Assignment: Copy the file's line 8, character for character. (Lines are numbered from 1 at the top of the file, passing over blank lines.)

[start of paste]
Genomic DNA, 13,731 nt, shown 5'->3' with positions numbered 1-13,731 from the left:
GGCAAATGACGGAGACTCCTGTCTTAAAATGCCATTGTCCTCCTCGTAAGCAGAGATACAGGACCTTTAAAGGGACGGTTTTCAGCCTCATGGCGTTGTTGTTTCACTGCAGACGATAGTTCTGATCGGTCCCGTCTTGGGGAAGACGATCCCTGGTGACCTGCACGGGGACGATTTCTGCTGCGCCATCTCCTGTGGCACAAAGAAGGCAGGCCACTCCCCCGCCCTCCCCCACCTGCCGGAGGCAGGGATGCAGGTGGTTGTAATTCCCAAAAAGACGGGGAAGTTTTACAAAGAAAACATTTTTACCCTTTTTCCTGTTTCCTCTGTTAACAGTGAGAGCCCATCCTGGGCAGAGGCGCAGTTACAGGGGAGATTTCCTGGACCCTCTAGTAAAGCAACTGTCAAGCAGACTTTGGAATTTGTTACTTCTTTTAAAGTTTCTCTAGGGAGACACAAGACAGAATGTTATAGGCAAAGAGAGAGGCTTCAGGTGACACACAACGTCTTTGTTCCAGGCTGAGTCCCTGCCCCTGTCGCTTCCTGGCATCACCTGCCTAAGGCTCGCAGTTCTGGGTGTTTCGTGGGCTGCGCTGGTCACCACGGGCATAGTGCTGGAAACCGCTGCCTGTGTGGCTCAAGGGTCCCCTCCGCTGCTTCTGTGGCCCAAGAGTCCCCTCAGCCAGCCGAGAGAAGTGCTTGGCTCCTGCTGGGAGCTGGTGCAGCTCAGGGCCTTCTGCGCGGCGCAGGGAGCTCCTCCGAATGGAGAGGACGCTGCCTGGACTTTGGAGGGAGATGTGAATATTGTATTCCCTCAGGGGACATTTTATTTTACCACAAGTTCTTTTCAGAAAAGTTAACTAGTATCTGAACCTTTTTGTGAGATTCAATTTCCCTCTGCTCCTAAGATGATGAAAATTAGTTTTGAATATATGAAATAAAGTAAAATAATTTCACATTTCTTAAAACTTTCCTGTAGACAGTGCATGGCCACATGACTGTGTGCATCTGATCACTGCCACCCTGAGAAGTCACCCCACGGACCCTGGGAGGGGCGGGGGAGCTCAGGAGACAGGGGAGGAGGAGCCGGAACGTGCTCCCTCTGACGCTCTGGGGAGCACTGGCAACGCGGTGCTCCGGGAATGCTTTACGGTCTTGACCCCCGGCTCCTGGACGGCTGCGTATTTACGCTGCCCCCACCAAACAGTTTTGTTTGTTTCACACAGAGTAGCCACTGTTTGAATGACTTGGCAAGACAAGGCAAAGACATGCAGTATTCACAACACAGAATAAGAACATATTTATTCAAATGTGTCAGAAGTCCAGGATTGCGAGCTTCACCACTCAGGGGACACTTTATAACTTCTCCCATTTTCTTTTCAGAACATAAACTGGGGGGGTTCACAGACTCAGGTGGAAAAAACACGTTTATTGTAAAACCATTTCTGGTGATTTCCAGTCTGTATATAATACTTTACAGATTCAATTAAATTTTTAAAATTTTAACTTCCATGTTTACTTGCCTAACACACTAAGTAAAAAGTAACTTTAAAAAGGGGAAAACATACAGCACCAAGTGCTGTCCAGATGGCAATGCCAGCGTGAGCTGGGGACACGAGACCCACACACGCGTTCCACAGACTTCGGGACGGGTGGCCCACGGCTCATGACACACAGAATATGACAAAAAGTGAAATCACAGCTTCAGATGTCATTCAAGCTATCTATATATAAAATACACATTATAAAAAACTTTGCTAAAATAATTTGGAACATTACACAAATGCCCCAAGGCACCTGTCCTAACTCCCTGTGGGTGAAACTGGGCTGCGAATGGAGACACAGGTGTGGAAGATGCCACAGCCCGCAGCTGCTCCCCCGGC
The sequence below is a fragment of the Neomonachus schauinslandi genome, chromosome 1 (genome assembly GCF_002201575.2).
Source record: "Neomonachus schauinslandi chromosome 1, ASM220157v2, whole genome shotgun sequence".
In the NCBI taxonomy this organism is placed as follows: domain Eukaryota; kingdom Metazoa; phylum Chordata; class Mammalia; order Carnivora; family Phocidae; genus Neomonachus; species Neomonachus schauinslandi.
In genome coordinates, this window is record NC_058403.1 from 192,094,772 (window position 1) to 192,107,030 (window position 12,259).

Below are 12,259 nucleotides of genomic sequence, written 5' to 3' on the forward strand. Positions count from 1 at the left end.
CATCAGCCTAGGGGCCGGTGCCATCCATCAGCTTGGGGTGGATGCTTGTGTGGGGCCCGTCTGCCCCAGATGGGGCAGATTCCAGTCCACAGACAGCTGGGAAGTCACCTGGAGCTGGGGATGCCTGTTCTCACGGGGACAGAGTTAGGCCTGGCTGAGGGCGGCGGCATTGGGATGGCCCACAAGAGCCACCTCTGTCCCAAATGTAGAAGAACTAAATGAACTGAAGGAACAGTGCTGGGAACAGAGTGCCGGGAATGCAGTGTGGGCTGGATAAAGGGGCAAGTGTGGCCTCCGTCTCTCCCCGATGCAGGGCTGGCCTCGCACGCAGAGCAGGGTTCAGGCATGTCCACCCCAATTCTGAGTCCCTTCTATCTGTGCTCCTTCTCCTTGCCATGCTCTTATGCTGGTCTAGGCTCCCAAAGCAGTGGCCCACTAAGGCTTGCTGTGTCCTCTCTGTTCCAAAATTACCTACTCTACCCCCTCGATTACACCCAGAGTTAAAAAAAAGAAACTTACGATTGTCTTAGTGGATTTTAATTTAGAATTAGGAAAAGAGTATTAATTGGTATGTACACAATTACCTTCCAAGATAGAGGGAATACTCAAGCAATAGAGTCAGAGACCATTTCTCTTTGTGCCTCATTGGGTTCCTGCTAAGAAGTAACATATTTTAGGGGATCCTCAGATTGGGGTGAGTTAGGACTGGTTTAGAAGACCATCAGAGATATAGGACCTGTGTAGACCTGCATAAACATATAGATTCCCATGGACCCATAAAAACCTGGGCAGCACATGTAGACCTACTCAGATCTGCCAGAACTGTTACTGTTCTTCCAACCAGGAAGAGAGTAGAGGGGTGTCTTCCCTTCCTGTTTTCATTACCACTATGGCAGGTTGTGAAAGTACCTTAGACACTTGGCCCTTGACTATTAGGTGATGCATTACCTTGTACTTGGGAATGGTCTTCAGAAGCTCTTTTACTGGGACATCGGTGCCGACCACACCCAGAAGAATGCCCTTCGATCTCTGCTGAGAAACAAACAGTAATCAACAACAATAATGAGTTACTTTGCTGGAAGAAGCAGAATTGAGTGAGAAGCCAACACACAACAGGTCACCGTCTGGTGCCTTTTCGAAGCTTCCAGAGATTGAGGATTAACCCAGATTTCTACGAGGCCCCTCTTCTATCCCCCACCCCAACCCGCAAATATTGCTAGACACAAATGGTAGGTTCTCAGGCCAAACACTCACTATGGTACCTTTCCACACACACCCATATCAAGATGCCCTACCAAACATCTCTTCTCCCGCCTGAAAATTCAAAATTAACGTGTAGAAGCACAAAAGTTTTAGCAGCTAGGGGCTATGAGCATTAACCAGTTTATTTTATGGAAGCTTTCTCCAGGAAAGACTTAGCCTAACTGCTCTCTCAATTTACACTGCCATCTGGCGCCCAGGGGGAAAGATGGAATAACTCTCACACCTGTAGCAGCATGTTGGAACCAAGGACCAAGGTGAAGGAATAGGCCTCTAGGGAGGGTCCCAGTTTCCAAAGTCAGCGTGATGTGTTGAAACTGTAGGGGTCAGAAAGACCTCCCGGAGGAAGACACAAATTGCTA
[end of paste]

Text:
CATCAGCCTAGGGGCCGGTGCCATCCATCAGCTTGGGGTGGATGCTTGTGTGGGGCCCGTCTGCCCCAGATGGGGCAGATTCCAGTCCACAGACAGCTGGGAAGTCACCTGGAGCTGGGGATGCCTGTTCTCACGGGGACAGAGTTAGGCCTGGCTGAGGGCGGCGGCATTGGGATGGCCCACAAGAGCCACCTCTGTCCCAAATGTAGAAGAACTAAATGAACTGAAGGAACAGTGCTGGGAACAGAGTGCCGGGAATGCAGTGTGGGCTGGATAAAGGGGCAAGTGTGGCCTCCGTCTCTCCCCGATGCAGGGCTGGCCTCGCACGCAGAGCAGGGTTCAGGCATGTCCACCCCAATTCTGAGTCCCTTCTATCTGTGCTCCTTCTCCTTGCCATGCTCTTATGCTGGTCTAGGCTCCCAAAGCAGTGGCCCACTAAGGCTTGCTGTGTCCTCTCTGTTCCAAAATTACCTACTCTACCCCCTCGATTACACCCAGAGTTAAAAAAAAGAAACTTACGATTGTCTTAGTGGATTTTAATTTAGAATTAGGAAAAGAGTATTAATTGGTATGTACACAATTACCTTCCAAGATAGAGGGAATACTCAAGCAATAGAGTCAGAGACCATTTCTCTTTGTGCCTCATTGGGTTCCTGCTAAGAAGTAACATATTTTAGGGGATCCTCAGATTGGGGTGAGTTAGGACTGGTTTAGAAGACCATCAGAGATATAGGACCTGTGTAGACCTGCATAAACATATAGATTCCCATGGACCCATAAAAACCTGGGCAGCACATGTAGACCTACTCAGATCTGCCAGAACTGTTACTGTTCTTCCAACCAGGAAGAGAGTAGAGGGGTGTCTTCCCTTCCTGTTTTCATTACCACTATGGCAGGTTGTGAAAGTACCTTAGACACTTGGCCCTTGACTATTAGGTGATGCATTACCTTGTACTTGGGAATGGTCTTCAGAAGCTCTTTTACTGGGACATCGGTGCCGACCACACCCAGAAGAATGCCCTTCGATCTCTGCTGAGAAACAAACAGTAATCAACAACAATAATGAGTTACTTTGCTGGAAGAAGCAGAATTGAGTGAGAAGCCAACACACAACAGGTCACCGTCTGGTGCCTTTTCGAAGCTTCCAGAGATTGAGGATTAACCCAGATTTCTACGAGGCCCCTCTTCTATCCCCCACCCCAACCCGCAAATATTGCTAGACACAAATGGTAGGTTCTCAGGCCAAACACTCACTATGGTACCTTTCCACACACACCCATATCAAGATGCCCTACCAAACATCTCTTCTCCCGCCTGAAAATTCAAAATTAACGTGTAGAAGCACAAAAGTTTTAGCAGCTAGGGGCTATGAGCATTAACCAGTTTATTTTATGGAAGCTTTCTCCAGGAAAGACTTAGCCTAACTGCTCTCTCAATTTACACTGCCATCTGGCGCCCAGGGGGAAAGATGGAATAACTCTCACACCTGTAGCAGCATGTTGGAACCAAGGACCAAGGTGAAGGAATAGGCCTCTAGGGAGGGTCCCAGTTTCCAAAGTCAGCGTGATGTGTTGAAACTGTAGGGGTCAGAAAGACCTCCCGGAGGAAGACACAAATTGCTA